**Example**: 600 is divided amongst A, B and C such that A gets one-fifth of what B and C get together. B gets half of
what A and C get together. Find the amount with each of the three people.

**Solution:**

Given,

A + B + C = 600 ...(1)

Here, we will use the substitution method.

A gets one-fifth of what B and C get together,

∴ A = ⅕(B + C)

⇒ B + C = 5A ...(2)

Substituting (2) in (1), we get

A + 5A = 600

⇒ A = 100 ...(3)

B gets half of what A and C get together,

∴ B = ½(A + C)

⇒ A + C = 2A ...(4)

Substituting (4) in (1), we get

B + 2B = 600

⇒ B = 200 ...(5)

Now substituting (3) and (5) in (1), we get

100 + 200 + C = 600

⇒ C = 300

∴ A = Rs. 100, B = Rs. 200 and C = Rs. 300

**SPECIAL CASES**

**SPECIAL CASE 1: L & M METHOD**

Here, we would be given 2 equations but three variables and we would have to find some combination of the three variables.

**Example**: Find 5x + 3y + 7z if,

4x + 2y + 5z = 30

6x + 4y + 9z = 50.

**Solution:**

Here we can observe that if we add the two equations and then divided by 2, we get the desired relations i.e., 5x + 3y + 7z

∴ 5x + 3y + 7z = (30 + 50)/2 = 40

**Note**: The problem may not be so easy always. We can use l & m method to solve more complex problems.

**Example**: Find 10x + 8y + 17z if,

4x + 2y + 5z = 30

6x + 4y + 9z = 50.

**Solution:**

Given,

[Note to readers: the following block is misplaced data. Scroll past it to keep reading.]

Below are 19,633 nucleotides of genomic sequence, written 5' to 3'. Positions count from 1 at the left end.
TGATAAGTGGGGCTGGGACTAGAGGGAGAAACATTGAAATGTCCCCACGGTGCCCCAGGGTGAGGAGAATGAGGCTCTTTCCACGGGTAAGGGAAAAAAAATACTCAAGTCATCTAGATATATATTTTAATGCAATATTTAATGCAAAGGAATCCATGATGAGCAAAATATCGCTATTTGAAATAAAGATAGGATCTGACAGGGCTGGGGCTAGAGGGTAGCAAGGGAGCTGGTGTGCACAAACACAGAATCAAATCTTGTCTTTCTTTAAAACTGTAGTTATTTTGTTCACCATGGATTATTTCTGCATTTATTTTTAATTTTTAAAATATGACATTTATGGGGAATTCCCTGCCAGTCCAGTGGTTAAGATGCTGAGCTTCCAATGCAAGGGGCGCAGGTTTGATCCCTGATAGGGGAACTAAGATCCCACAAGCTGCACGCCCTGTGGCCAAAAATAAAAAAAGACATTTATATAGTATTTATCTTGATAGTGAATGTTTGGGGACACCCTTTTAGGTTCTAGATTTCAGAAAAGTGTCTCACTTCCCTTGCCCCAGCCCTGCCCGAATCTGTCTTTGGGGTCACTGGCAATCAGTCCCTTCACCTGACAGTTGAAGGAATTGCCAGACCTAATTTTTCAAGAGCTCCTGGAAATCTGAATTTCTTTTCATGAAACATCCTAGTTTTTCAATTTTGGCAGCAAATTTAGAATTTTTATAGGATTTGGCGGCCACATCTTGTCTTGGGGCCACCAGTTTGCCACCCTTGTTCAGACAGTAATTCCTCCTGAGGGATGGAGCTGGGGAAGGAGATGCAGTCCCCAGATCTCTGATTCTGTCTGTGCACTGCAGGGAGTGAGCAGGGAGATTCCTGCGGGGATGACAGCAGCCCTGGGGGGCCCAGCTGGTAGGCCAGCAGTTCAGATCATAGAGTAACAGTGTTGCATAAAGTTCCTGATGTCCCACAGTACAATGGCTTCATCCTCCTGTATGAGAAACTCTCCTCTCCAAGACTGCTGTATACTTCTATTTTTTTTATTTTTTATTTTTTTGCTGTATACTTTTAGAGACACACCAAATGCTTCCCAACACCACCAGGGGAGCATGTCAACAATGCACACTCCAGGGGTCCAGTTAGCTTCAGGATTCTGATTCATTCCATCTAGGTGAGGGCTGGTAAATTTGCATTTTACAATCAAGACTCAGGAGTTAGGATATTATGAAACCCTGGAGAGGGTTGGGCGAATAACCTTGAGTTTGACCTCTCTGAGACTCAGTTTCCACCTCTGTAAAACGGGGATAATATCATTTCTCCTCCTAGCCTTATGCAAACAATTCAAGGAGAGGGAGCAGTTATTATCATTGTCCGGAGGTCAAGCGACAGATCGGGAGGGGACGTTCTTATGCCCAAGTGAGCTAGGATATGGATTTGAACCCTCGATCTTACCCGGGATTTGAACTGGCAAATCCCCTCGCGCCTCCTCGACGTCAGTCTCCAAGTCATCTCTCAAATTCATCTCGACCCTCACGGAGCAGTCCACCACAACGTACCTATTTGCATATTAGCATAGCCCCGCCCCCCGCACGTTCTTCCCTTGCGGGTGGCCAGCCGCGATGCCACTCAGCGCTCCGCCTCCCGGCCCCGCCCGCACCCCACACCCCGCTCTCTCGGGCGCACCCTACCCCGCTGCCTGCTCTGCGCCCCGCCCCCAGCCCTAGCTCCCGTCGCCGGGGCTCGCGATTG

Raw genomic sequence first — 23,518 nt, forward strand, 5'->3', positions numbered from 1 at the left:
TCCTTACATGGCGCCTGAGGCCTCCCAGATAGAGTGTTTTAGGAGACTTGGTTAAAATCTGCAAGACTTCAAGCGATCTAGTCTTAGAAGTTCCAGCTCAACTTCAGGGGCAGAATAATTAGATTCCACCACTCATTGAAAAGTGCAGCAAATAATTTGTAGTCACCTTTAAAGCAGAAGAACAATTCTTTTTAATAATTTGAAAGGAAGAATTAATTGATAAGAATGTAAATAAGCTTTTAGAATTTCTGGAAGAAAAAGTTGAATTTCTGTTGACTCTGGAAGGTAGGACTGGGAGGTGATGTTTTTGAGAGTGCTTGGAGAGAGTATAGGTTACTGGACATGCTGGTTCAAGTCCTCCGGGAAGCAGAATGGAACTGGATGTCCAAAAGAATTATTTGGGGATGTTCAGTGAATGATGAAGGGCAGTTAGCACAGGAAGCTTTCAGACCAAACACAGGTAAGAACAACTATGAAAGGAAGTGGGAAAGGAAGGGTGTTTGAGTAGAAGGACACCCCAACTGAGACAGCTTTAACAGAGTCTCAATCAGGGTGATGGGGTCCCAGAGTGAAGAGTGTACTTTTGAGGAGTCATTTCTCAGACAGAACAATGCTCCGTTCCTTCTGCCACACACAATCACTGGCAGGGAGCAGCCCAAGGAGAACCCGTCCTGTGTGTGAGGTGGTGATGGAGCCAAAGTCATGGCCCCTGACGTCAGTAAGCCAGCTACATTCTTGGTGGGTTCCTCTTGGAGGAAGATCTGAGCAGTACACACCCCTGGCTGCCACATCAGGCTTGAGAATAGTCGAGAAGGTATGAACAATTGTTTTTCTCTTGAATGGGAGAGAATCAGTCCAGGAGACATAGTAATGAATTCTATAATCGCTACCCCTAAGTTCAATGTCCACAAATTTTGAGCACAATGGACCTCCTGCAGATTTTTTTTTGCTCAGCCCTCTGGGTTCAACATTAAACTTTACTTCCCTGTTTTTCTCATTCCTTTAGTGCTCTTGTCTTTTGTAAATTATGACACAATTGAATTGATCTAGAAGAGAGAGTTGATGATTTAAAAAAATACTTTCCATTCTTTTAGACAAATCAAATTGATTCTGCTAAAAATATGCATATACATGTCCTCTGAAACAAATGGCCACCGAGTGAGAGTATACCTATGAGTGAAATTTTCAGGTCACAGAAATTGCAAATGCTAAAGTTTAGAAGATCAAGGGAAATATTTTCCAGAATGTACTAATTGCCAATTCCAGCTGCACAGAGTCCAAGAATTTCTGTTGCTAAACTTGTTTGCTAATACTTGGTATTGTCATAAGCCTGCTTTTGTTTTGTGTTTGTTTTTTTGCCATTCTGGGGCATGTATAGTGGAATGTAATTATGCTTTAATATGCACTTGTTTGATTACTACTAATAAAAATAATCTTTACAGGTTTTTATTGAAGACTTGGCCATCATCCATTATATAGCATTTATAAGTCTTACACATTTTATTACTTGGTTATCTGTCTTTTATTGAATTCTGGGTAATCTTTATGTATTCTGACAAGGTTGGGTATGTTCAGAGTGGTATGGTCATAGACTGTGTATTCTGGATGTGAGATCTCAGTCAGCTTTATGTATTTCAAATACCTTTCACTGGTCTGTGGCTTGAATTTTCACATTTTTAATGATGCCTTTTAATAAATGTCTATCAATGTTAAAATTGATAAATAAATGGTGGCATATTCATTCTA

4x + 2y + 5z = 30 ...(1)

6x + 4y + 9z = 50 ...(2)

Here we multiply the first equation with l and second equation with m and then add them.

Equation (1): 4lx + 2ly + 5lz = 30l

Equation (2): 6mx + 4my + 9mz = 50m

Adding both equations we get,

(4l + 6m)x + (2l + 4m)y + (5l + 9m)z = 30l + 50m ...(3)

LHS should be same as 10x + 8y + 17z

⇒ Coefficient of x: 4l + 6m = 10

⇒ Coefficient of y: 2l + 4m = 8

⇒ Coefficient of z: 5l + 9m = 17

Solving the above three equations we get l = -2 and m = 3

⇒ 10x + 8y + 17z = 30 × -2 + 50 × 3 = 90

**SPECIAL CASE 2: RATIO OF COEFFICIENTS OF TWO VARIABLES IS SAME**

When 2 equations are given in three variables, value of one of the variables can be found if the ratio of coefficients of other two variables is same.

**Example**: Find the value of y

4x + 2y + 6z = 30

6x + 4y + 9z = 50.

**Solution:**

Given,

4x + 2y + 6z = 30 ...(1)

6x + 4y + 9z = 50 ...(2)

Since we want to find the value of y, we can eliminate either x or z. Let us eliminate x

(1) × 3 - (2) × 2

⇒ (12x + 6y + 18z) - (12x + 8y + 18) = 90 - 100

⇒ -2y = -10

∴ y = 5

Although we had only equations but three variables, we could find a unique value of one of the variables, since the ratio of coefficients of other two variables is same.

If we tried to eliminate z in the previous example we would get the same result, i.e., y = 5

**Note**: x and z will have infinite possible value. For all those infinite possible values, y will always be 5.